Posted at 3:15 p.m. on February 8, 2019
The Brillion News
MADISON – As freezing temperatures plague Wisconsin, electric vehicle owners may experience a decrease in driving range, and it can be compounded by the use of the vehicle’s interior climate control.
New research from AAA reveals that when the mercury dips to 20°F and the HVAC system is used to heat the inside of the vehicle, the average driving range is decreased by 41 percent. This means for every 100 miles of combined urban/highway driving, the range at 20°F would be reduced to 59 miles.
When colder temperatures hit, AAA urges electric vehicle owners to be aware of a reduction in range and the need to charge more often to minimize the chance of being stranded by a dead battery.
“The appeal of electric vehicles continues to grow since a greater variety of designs and options with increased range have come onto the market,” said Nick Jarmusz, director of public affairs for AAA. “As long as drivers understand that there are limitations when operating electric vehicles in more extreme climates, they are less likely to be caught off guard by an unexpected drop in driving range.”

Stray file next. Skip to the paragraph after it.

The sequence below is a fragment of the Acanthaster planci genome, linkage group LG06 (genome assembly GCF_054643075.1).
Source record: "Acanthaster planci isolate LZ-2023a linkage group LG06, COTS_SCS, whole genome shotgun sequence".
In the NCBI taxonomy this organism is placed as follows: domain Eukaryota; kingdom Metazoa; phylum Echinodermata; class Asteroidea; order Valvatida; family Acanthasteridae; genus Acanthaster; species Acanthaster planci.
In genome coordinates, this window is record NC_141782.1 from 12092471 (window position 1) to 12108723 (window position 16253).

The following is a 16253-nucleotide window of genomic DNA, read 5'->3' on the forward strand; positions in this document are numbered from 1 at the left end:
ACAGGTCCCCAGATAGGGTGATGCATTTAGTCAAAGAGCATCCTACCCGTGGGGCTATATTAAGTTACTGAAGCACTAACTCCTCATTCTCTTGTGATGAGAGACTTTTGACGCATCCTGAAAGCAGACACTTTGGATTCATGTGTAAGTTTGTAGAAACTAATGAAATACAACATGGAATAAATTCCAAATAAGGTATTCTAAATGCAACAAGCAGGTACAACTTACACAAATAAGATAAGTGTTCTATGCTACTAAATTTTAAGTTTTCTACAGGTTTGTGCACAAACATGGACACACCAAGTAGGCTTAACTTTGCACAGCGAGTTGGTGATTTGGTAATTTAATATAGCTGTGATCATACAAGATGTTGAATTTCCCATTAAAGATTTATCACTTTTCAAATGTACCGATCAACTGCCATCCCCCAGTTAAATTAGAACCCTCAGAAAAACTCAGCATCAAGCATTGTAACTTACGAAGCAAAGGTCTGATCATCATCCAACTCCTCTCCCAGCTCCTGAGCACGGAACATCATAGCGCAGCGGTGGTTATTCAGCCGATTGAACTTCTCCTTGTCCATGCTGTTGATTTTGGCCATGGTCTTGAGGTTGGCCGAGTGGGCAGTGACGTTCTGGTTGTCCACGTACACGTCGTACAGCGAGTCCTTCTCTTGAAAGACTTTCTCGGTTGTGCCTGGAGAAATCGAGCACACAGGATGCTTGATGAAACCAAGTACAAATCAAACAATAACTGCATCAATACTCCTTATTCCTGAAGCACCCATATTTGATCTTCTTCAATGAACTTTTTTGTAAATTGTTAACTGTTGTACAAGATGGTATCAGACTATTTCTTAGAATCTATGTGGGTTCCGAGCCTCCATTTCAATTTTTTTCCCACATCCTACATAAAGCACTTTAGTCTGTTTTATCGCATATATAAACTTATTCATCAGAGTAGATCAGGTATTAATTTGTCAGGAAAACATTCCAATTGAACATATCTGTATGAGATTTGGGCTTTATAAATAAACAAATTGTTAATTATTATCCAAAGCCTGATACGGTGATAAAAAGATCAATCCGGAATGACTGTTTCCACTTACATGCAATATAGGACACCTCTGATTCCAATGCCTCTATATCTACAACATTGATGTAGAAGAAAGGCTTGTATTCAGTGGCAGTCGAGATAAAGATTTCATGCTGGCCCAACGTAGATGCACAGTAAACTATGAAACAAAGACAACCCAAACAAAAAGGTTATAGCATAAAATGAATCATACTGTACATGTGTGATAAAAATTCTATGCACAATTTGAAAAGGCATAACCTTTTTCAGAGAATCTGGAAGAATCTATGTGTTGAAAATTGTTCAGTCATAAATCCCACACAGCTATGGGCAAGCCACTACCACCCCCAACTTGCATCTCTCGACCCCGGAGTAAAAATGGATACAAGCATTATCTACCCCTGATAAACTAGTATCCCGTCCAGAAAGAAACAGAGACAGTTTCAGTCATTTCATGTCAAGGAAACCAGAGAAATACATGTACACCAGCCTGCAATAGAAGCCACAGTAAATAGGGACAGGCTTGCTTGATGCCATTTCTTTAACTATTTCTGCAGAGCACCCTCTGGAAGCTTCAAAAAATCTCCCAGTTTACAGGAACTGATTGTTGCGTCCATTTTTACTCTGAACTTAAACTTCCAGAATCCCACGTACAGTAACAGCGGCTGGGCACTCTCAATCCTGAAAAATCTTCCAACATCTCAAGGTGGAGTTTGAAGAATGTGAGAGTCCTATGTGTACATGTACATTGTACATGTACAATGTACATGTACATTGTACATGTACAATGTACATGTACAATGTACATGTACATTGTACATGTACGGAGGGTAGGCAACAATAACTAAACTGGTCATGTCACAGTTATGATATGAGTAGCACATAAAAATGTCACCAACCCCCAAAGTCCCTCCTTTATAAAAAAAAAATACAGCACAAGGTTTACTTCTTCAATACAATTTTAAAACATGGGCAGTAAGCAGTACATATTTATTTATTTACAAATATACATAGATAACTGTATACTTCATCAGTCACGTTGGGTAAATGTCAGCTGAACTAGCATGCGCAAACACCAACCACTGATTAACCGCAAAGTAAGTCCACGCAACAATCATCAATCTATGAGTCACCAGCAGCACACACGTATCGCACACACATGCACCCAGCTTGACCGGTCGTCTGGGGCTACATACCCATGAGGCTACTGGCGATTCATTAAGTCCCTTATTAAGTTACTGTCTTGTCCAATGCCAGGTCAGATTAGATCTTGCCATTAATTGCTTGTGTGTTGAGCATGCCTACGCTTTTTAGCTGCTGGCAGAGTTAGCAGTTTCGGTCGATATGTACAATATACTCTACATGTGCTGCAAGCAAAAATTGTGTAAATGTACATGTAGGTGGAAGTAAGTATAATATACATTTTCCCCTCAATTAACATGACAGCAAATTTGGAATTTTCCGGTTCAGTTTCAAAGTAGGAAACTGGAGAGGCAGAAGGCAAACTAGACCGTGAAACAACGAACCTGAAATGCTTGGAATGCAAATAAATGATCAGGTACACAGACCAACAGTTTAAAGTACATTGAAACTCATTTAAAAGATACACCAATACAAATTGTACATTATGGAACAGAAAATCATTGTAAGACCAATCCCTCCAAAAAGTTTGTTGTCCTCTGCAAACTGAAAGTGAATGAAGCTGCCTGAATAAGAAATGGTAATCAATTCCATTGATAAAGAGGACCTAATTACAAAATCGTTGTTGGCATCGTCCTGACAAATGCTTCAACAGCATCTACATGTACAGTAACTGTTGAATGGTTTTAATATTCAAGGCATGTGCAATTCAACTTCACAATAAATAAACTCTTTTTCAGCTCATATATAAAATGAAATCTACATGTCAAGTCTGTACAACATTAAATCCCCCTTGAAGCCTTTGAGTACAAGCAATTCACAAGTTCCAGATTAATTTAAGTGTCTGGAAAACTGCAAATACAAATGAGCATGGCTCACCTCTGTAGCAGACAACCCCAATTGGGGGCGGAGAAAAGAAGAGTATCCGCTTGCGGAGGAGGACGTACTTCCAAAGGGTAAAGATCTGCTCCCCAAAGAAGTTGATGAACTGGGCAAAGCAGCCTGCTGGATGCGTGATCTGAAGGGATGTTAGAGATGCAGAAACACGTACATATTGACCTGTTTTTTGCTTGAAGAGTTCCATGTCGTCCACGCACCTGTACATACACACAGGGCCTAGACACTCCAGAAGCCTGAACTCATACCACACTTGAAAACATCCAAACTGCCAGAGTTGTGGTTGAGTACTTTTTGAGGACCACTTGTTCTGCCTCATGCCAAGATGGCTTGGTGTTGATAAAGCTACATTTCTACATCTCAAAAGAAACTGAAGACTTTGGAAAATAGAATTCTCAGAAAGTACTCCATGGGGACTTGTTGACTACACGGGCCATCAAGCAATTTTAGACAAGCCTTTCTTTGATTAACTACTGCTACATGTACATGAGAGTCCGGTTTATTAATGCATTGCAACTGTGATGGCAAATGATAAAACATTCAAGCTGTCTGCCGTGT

An electric vehicle with a compromised driving range will require charging more often, which increases the cost to operate the vehicle. For instance, AAA’s study found that the use of heat when it’s 20°F outside adds almost $25 more for every 1,000 miles when compared to the cost of combined urban and highway driving at 75°F.
“The research clearly shows that electric vehicles thrive in more moderate climates, except the reality is most Americans live in an area where temperature fluctuates,” said Megan McKernan, manager of Automotive Research Center. “Automakers are continually making advances to improve range, but with this information, drivers will be more aware of the impacts varying weather conditions can have on their electric vehicles.”
There are some precautions electric vehicle owners can take during colder and hotter times of year to help offset potential reductions in driving range. AAA recommends drivers:
Plan ahead. When drivers are aware of the weather conditions before heading out, they can plan for more frequent stops for charging as well as identify the location of charging stations.
Make time to “pre-heat” the inside of the vehicle while still connected to the charger.
If possible, park the vehicle in a garage to help stabilize cabin temperature.
Electric vehicle range performs best in areas with warm weather year-round such as Florida, Hawaii and California. Operating in areas with extreme cold is possible, but drivers need to know the limitations frigid weather imposes on electric vehicles.